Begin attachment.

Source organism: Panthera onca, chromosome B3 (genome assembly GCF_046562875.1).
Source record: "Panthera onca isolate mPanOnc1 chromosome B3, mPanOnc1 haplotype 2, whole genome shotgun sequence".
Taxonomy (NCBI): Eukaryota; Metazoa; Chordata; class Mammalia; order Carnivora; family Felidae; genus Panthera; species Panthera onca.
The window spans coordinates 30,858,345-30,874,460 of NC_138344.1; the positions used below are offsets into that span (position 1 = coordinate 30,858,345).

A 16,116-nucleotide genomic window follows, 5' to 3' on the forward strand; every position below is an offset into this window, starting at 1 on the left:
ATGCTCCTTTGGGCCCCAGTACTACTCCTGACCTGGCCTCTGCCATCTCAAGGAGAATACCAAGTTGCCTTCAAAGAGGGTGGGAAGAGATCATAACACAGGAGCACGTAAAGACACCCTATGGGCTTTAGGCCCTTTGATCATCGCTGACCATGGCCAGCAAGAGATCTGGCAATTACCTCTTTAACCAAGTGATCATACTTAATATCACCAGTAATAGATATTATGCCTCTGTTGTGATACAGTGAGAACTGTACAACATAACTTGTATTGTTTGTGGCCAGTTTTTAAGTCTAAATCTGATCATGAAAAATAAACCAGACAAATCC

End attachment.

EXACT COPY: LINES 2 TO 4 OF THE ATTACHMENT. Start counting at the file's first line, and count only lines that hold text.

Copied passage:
Source record: "Panthera onca isolate mPanOnc1 chromosome B3, mPanOnc1 haplotype 2, whole genome shotgun sequence".
Taxonomy (NCBI): Eukaryota; Metazoa; Chordata; class Mammalia; order Carnivora; family Felidae; genus Panthera; species Panthera onca.
The window spans coordinates 30,858,345-30,874,460 of NC_138344.1; the positions used below are offsets into that span (position 1 = coordinate 30,858,345).